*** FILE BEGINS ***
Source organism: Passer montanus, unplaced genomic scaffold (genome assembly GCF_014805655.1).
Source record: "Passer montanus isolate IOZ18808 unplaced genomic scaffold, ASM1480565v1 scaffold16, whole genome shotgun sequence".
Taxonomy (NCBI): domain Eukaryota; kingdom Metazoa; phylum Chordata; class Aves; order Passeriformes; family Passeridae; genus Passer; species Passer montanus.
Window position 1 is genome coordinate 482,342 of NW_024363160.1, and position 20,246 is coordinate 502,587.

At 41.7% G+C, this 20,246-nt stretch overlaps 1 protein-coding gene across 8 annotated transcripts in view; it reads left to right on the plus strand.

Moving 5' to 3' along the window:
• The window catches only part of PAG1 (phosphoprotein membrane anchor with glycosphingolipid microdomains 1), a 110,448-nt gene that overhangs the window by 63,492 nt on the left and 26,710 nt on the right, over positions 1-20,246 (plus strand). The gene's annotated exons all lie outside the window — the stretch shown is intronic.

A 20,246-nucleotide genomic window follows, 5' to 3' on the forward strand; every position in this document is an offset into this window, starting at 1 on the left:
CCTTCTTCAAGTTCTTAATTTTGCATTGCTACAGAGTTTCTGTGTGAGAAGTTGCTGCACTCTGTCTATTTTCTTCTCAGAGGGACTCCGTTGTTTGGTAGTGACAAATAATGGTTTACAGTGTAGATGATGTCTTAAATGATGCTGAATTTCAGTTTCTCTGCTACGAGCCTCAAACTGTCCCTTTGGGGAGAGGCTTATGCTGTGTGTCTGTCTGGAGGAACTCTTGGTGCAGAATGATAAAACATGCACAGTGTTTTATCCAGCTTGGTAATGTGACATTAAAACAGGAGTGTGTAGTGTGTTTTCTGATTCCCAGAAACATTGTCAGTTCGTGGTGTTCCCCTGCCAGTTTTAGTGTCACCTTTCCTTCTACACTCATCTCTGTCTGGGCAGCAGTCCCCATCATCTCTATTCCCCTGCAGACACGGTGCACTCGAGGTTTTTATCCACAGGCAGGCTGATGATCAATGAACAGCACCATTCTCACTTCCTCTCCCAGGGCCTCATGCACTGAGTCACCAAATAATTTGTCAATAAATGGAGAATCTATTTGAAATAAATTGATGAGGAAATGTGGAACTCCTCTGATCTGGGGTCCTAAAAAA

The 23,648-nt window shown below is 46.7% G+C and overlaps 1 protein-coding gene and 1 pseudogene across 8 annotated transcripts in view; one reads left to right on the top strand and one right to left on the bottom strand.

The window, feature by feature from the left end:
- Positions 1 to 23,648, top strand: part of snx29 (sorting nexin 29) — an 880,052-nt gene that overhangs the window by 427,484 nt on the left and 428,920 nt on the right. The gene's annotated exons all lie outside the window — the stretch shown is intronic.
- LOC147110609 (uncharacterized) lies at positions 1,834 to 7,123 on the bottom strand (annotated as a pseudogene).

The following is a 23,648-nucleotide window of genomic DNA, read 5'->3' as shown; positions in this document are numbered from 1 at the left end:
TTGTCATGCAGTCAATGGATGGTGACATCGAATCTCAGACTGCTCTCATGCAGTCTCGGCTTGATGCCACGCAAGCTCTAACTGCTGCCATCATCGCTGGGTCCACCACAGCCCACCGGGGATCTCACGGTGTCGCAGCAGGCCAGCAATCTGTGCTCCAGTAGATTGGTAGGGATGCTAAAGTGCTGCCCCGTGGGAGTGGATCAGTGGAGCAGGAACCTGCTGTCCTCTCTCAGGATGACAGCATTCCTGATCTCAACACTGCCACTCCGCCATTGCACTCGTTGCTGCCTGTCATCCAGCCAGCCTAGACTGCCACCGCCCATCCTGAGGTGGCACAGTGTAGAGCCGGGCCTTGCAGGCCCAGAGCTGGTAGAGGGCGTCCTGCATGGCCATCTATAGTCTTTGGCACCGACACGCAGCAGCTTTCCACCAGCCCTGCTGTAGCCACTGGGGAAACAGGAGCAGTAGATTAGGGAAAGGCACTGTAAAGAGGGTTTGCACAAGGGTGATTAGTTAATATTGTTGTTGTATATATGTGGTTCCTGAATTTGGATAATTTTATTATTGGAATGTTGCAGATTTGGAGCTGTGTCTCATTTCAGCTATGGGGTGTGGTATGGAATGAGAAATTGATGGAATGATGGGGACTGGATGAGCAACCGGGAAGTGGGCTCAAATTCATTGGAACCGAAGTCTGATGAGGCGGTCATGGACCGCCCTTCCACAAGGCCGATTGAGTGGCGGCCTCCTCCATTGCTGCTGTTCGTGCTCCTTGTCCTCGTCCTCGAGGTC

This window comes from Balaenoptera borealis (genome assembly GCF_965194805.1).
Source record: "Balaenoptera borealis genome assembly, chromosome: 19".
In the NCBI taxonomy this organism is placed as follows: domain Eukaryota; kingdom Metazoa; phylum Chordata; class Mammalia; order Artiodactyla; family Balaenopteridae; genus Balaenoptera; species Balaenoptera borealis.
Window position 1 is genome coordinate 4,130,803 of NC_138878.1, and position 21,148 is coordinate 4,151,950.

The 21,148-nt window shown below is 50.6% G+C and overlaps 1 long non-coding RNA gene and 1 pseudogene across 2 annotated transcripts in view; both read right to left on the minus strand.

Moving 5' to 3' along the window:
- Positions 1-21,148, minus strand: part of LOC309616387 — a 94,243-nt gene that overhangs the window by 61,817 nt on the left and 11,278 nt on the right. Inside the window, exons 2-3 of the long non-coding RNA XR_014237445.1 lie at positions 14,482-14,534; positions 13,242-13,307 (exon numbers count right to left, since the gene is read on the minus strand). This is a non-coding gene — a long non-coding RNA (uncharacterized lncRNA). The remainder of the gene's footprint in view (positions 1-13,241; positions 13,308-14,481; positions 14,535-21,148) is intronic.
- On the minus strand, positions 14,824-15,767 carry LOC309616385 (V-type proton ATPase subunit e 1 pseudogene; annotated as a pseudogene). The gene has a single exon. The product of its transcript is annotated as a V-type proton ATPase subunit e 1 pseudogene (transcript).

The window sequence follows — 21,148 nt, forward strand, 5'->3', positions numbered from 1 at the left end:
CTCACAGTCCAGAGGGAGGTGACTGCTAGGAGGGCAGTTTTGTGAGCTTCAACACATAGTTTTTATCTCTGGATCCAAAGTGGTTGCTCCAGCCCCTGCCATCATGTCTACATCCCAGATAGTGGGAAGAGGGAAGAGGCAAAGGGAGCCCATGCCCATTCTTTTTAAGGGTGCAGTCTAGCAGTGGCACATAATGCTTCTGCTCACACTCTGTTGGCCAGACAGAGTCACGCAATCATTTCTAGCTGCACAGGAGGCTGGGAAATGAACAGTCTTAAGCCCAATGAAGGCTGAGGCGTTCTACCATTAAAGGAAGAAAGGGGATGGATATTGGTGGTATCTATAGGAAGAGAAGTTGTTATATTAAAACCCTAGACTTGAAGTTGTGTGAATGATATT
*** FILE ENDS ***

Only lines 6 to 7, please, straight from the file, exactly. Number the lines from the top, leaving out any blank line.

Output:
Moving 5' to 3' along the window:
• The window catches only part of PAG1 (phosphoprotein membrane anchor with glycosphingolipid microdomains 1), a 110,448-nt gene that overhangs the window by 63,492 nt on the left and 26,710 nt on the right, over positions 1-20,246 (plus strand). The gene's annotated exons all lie outside the window — the stretch shown is intronic.